Introduction to streaming

Say 'hello' to networked sounds

Music servers and computer audio,


I mentioned formats earlier, there are many of these to choose from but if sound quality is important then the list gets a lot shorter. The choice is essentially between those that losslessly compress the audio data such as FLAC and Apple’s variant ALAC, and those that do not: WAV, AIFF and more recently DSD. The reason for choosing the lossless formats used to be that they require about half as much storage space, but now that space is so inexpensive that is less valid. What is more important is metadata, all the information about the track including artist, track title, album title, artwork etc. FLAC, ALAC and AIFF all support metadata, which means that if you transfer your music collection to a player that uses different software it will be able to display this key information.

However, WAV is regarded by many to be the best format, it’s not Apple specific like AIFF and it does not compress data, and so long as you stick with the same software the metadata is available. It was the exclusive format of the Naim Unitiserve until last year when FLAC became an option. The thinking today seems to have swung toward FLAC because of its portability and the fact that a good streamer has no difficulty ‘unpacking’ the FLAC container to expand the data within. The fact that high resolution music files are sold in this format is a factor but possibly more significant is that not many people can hear the difference on most streamers. Linn’s position is that there is no audible difference.


On the other side of this fence is that revival of the format that SACD was based on, DSD. A format for which very little mainstream original content is available yet which has become the flavour of the season in the world of DACs. Even Naim has incoprated DSD compatibility in its NAC‑N 272 streaming preamplifier, this despite the fact that the Unitiserve that it sells to complement its streamers is not yet DSD compatible. You can get server software that will stream DSD however, Naim use one called Minim for their dems.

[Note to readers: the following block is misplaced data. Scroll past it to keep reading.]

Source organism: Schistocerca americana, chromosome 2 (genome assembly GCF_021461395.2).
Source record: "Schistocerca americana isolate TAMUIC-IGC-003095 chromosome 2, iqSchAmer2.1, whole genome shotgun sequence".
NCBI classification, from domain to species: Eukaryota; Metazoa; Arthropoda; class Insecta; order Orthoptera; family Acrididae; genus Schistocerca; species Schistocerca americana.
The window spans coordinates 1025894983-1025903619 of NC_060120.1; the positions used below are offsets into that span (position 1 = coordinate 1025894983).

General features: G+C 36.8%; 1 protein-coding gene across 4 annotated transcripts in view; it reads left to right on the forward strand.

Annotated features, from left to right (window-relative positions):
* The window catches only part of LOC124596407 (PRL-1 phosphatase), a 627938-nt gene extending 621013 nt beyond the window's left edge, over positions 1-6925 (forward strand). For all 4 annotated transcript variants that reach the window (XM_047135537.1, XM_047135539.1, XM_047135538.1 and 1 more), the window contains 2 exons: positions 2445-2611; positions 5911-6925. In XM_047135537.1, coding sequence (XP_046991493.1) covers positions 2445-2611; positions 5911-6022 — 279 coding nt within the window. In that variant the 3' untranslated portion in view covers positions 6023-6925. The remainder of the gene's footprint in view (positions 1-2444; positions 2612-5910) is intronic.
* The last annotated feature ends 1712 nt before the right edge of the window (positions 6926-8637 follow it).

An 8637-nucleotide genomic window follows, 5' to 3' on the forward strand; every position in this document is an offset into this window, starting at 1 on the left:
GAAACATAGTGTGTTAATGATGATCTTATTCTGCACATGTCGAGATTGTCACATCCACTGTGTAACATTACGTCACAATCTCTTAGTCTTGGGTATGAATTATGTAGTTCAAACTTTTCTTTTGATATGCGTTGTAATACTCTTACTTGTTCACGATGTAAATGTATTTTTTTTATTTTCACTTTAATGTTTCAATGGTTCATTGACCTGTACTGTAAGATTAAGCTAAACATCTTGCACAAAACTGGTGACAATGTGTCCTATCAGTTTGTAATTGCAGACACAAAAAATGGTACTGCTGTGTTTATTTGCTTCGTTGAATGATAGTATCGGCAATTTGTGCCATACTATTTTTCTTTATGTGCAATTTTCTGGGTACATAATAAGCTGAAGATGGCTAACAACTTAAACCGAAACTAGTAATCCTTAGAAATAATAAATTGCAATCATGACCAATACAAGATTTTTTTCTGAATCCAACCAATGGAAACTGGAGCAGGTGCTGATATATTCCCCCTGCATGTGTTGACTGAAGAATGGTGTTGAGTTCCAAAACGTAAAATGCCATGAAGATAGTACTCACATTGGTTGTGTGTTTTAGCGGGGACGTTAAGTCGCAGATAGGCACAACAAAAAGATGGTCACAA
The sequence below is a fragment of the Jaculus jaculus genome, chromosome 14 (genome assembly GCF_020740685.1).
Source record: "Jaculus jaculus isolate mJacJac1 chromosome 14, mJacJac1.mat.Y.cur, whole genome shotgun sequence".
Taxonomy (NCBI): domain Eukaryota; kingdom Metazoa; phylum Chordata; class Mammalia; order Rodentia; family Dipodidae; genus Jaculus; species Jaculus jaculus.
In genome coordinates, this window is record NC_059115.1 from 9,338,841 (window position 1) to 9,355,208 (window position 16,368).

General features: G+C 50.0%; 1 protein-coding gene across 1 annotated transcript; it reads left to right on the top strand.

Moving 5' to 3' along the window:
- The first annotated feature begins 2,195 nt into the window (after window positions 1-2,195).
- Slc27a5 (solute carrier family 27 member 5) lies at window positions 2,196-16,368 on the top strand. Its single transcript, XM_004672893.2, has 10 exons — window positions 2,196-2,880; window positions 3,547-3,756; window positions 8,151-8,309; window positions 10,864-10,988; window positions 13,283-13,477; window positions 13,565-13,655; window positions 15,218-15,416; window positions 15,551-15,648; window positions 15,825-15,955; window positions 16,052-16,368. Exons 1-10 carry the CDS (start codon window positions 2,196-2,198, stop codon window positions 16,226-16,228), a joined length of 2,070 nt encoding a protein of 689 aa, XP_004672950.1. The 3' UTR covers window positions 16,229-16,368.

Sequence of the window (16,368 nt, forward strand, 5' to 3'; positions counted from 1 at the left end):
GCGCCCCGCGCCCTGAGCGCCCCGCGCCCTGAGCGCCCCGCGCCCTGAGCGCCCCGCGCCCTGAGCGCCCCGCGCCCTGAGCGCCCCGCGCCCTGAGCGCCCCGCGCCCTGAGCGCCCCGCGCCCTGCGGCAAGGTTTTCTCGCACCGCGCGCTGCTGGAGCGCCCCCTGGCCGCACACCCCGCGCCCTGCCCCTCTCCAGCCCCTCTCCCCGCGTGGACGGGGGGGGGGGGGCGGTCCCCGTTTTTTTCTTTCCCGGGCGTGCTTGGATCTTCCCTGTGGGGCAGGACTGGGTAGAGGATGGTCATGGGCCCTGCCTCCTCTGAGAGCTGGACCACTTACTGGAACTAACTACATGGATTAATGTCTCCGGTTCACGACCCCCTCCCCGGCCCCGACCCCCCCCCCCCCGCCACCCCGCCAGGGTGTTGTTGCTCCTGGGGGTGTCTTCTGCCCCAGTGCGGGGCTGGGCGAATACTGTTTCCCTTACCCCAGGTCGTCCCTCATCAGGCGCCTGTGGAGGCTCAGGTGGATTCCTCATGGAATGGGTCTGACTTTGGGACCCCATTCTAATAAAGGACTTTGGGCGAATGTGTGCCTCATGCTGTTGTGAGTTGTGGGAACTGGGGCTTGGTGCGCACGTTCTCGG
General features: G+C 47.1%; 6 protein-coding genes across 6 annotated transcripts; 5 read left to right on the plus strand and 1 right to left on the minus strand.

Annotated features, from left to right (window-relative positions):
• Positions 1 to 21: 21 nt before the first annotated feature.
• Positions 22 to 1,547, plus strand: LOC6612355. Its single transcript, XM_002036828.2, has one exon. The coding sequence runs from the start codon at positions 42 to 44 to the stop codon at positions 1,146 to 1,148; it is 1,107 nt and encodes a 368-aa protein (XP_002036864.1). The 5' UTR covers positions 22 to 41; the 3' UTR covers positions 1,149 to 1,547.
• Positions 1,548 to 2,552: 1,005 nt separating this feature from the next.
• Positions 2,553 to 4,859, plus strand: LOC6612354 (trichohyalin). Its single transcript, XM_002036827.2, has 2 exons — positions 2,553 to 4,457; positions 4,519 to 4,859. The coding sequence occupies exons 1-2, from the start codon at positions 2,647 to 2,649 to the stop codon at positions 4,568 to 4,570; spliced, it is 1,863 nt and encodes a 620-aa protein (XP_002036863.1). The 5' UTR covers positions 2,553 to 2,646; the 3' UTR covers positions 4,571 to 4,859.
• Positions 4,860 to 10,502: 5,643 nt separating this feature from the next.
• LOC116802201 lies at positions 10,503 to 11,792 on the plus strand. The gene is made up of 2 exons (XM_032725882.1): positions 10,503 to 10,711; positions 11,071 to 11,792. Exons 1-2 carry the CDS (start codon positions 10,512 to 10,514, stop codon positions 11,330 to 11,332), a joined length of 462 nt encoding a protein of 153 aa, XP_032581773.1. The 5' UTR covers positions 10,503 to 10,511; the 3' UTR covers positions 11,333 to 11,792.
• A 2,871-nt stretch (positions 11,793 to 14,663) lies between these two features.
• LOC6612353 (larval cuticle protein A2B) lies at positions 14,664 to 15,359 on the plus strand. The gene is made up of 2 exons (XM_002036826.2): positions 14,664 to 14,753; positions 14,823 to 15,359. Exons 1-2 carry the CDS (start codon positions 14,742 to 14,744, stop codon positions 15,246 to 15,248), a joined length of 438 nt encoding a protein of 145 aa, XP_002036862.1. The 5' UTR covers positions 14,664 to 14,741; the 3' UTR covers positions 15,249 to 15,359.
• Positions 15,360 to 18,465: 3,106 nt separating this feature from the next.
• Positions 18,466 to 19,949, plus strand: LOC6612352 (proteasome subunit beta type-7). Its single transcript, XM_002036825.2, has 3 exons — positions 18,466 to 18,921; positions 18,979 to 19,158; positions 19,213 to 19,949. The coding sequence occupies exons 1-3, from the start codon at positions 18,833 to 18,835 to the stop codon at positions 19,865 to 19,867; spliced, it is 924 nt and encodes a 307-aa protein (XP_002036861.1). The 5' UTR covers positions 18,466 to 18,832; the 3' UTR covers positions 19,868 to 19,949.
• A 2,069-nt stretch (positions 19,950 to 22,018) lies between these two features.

Another approach to streaming hardware is exemplified by the Auralic Aries among a few others, the Aries is a bridge which is essentially a streamer without a DAC. It has USB output for high bit/sample rates as well as S/PDIF outputs on coax and optical. The absence of a converter and analogue output stage makes it less expensive than a high end streamer but theoretically able to compete with such things if you have a serious DAC already. There are not many bridges on the market yet but a high end British example turned up at the Bristol show this year, the Stack Audio Onset with its dCS style casework looks very promising.

Online sounds

As well as providing easy access to your own music collection a streamer also opens up the world of internet radio and streaming services. There are seemingly millions of net radio stations around the world that can be searched for by region or genre, and many can only be accessed online. If you are looking for niche programming there is no easier way to find it and while sound quality is variable it’s not a lot worse than other digital broadcasting. In some cases companies get exclusive access to higher quality streams, Naim streamers provide both Naim Radio and Radio Paradise at 320kbps for instance.

Streaming services are more like an online library from which you can pick and mix tracks, albums and artists. For sheer breadth of catalogue it’s hard to beat Spotify but that is limited to 320kbps on its £10/month premium service or 128kbps otherwise. There are two services that offer CD quality streaming, these are Quboz from France and Tidal. The catalogues from both are large and growing, but not in the Spotify league yet, and don’t include certain major artists, the Beatles are not represented and neither are artists on the ECM label which is perhaps more pertinent. Quboz has a considerably larger classical library of the two and offers a 15‑day free trial, Tidal’s is only seven days unless you can pick up a voucher at a show. Both services cost £20 a month and sound quality is pretty good, not up with your own library but good enough to enjoy on a decent system.

Since this feature was written, Apple has announced its own upcoming Music service.


Streaming has not quite scaled the sonic heights of the best analogue and digital sources and being a young technology in audio terms there is room for improvement in the software provided by some companies. That said it is 21st century audio technology that doesn’t cost a fortune. I use streaming for the majority of my reviewing work, it doesn’t sound as good as my turntable but it’s pretty damn fine and a whole lot more user friendly.

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